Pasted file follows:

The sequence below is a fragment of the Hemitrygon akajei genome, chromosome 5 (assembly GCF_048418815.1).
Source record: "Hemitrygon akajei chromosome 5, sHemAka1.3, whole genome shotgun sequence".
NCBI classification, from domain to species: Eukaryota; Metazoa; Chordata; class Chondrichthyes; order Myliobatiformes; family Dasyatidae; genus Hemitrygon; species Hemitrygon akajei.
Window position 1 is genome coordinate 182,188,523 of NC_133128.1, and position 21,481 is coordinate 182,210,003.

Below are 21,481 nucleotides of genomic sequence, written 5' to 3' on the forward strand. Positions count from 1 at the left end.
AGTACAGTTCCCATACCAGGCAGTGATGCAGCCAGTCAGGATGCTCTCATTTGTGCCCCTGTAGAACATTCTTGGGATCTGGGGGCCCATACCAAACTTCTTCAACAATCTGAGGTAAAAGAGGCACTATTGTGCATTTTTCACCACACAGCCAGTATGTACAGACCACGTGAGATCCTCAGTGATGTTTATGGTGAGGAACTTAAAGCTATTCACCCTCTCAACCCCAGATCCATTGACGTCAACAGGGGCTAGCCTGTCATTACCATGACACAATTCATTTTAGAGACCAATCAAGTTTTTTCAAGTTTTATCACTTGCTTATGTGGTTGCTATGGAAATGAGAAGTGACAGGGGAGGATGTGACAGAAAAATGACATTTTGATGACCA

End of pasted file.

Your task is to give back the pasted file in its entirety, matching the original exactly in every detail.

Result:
The sequence below is a fragment of the Hemitrygon akajei genome, chromosome 5 (assembly GCF_048418815.1).
Source record: "Hemitrygon akajei chromosome 5, sHemAka1.3, whole genome shotgun sequence".
NCBI classification, from domain to species: Eukaryota; Metazoa; Chordata; class Chondrichthyes; order Myliobatiformes; family Dasyatidae; genus Hemitrygon; species Hemitrygon akajei.
Window position 1 is genome coordinate 182,188,523 of NC_133128.1, and position 21,481 is coordinate 182,210,003.

Below are 21,481 nucleotides of genomic sequence, written 5' to 3' on the forward strand. Positions count from 1 at the left end.
AGTACAGTTCCCATACCAGGCAGTGATGCAGCCAGTCAGGATGCTCTCATTTGTGCCCCTGTAGAACATTCTTGGGATCTGGGGGCCCATACCAAACTTCTTCAACAATCTGAGGTAAAAGAGGCACTATTGTGCATTTTTCACCACACAGCCAGTATGTACAGACCACGTGAGATCCTCAGTGATGTTTATGGTGAGGAACTTAAAGCTATTCACCCTCTCAACCCCAGATCCATTGACGTCAACAGGGGCTAGCCTGTCATTACCATGACACAATTCATTTTAGAGACCAATCAAGTTTTTTCAAGTTTTATCACTTGCTTATGTGGTTGCTATGGAAATGAGAAGTGACAGGGGAGGATGTGACAGAAAAATGACATTTTGATGACCA